♦Welcome to another edition of the Open Book Blog Hop!♦
What is your process for writing? Plot, then write? Edit as you go or not
until you’ve reached the end of the story? Figure out your characters first? Something else?
Welcome back to another Open Book Blog Hop! The authors included in this ongoing series wish to thank you for your reads. Even more so, we appreciate that you share our writings with friends. If you’re new to the series, welcome aboard. The authors engage and impress weekly. Prepare to become a regular reader.
If you search writing process on this site, you’re gonna find my other write-ups on this topic, and if you want to learn more about how authors work, or if you’re curious about how normal you are as a writer, or looking for tips, that’s a great resource. Let’s get into it! I mean, this is why you’re here, but I just wanted you to know there are more resources here for you!
My process is to a degree convoluted. I guess that is the right word to describe it. Regardless, I haven’t heard many describe the same process in their own careers, but there is someone on this hop who does quite a bit similarly to me, and I think that’s great. Be sure to click their links to get their impression!
When a story starts with me, it is almost always from a dream or meditation. 5 out of the 6 books I wrote were conceived that way. My first, which was a bear of a project, came about because of a college writing assignment in an independent study project. I proposed to write a piece of literature that displayed my knowledge of the US Civil War and life at that time. It would be highly educative and bridge the gap between my historical minor and English writing major.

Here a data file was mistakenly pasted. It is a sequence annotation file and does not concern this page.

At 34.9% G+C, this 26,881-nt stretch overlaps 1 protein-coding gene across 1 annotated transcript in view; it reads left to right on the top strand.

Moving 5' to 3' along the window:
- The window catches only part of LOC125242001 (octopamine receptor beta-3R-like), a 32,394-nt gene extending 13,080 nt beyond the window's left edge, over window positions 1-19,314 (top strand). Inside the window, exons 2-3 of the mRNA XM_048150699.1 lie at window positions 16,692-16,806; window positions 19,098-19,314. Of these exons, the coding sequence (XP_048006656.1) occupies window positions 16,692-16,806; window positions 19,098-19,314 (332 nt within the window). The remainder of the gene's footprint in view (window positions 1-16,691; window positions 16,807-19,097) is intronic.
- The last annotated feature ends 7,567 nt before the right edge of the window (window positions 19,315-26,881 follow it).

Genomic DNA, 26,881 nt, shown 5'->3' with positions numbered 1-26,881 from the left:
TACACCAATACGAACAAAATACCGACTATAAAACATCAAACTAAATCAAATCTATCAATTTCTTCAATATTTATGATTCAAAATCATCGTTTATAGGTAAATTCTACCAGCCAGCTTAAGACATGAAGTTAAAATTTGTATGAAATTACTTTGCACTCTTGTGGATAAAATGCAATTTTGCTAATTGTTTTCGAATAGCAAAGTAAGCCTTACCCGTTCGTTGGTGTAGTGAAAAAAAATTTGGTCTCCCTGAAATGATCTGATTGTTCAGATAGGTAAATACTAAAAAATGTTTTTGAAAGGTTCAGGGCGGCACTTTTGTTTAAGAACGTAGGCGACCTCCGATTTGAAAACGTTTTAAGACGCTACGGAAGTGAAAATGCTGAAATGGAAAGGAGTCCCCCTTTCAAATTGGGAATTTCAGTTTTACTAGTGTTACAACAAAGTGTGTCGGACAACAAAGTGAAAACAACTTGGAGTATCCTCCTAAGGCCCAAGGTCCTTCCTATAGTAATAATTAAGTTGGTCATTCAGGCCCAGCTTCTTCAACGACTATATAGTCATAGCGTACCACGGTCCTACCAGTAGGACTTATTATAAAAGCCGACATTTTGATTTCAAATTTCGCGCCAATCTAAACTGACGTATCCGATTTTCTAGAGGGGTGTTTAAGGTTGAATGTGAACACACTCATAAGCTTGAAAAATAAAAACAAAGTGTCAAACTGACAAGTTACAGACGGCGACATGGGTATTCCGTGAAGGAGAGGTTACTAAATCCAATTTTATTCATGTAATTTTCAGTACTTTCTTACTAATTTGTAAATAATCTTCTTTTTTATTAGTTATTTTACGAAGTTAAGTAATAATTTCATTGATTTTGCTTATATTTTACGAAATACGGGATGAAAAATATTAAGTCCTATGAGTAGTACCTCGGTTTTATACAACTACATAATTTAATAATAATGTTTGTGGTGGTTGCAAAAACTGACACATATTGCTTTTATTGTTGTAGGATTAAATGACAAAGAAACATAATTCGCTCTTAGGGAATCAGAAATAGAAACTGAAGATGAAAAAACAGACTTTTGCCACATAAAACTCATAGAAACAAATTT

That project became known as Blue Honor. Due to its specific purpose the work was heavily regimented. The journey of bringing this work to publication was fraught with great disappointment and strife. Once overcome, it still remains apart from the pack. Basically, I created it on assignment and that was a greater struggle than even the subject matter provided.
You see, my process isn’t like others, as I have already said. The best stories, those that I have stuck with, in my esteem, came from dreams. I fermented them in meditation. Sitting with ideas for weeks, months, sometimes years, helped me decide they offered something worth undertaking. In the end, I don’t write what I don’t love.
I thought I loved the Victorian Era as a period of literary history. I did love literature of the period. Great stories came out of that period from my historical culture. They helped me connect to my ancestors and understand my own history. They also tended to veil the issues of the Americas in which I grew up. Writing Blue made it impossible to ignore and brought more of the reality home like I had never experienced. Blue solidified many of my positions.
Call it a love hate relationship, but Blue was a tough project that nearly defeated me as a writer. I found myself unprepared for the journey. Although that is the case, I think I needed to go through it to become a better person as well as an author. If I had to do it all again, though, I would probably chose another story in another time. Maybe, though, writing about white privilege is a good thing. I just hope I haven’t messed it up entirely.